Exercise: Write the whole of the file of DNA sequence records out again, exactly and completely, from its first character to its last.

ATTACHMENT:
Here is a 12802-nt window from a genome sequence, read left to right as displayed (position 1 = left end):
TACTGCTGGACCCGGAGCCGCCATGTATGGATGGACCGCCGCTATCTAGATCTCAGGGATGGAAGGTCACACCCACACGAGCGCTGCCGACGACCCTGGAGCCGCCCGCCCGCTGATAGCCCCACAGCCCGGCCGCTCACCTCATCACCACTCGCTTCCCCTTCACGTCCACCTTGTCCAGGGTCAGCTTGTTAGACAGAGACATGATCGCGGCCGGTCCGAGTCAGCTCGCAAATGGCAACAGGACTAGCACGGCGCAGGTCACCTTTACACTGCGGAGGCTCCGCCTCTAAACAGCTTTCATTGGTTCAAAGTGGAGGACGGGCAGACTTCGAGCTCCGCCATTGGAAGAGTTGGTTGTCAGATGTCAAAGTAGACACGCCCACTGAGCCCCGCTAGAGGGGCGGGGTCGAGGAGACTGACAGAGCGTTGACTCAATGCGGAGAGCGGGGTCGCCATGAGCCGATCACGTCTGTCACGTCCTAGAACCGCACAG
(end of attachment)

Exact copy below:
Here is a 12802-nt window from a genome sequence, read left to right as displayed (position 1 = left end):
TACTGCTGGACCCGGAGCCGCCATGTATGGATGGACCGCCGCTATCTAGATCTCAGGGATGGAAGGTCACACCCACACGAGCGCTGCCGACGACCCTGGAGCCGCCCGCCCGCTGATAGCCCCACAGCCCGGCCGCTCACCTCATCACCACTCGCTTCCCCTTCACGTCCACCTTGTCCAGGGTCAGCTTGTTAGACAGAGACATGATCGCGGCCGGTCCGAGTCAGCTCGCAAATGGCAACAGGACTAGCACGGCGCAGGTCACCTTTACACTGCGGAGGCTCCGCCTCTAAACAGCTTTCATTGGTTCAAAGTGGAGGACGGGCAGACTTCGAGCTCCGCCATTGGAAGAGTTGGTTGTCAGATGTCAAAGTAGACACGCCCACTGAGCCCCGCTAGAGGGGCGGGGTCGAGGAGACTGACAGAGCGTTGACTCAATGCGGAGAGCGGGGTCGCCATGAGCCGATCACGTCTGTCACGTCCTAGAACCGCACAG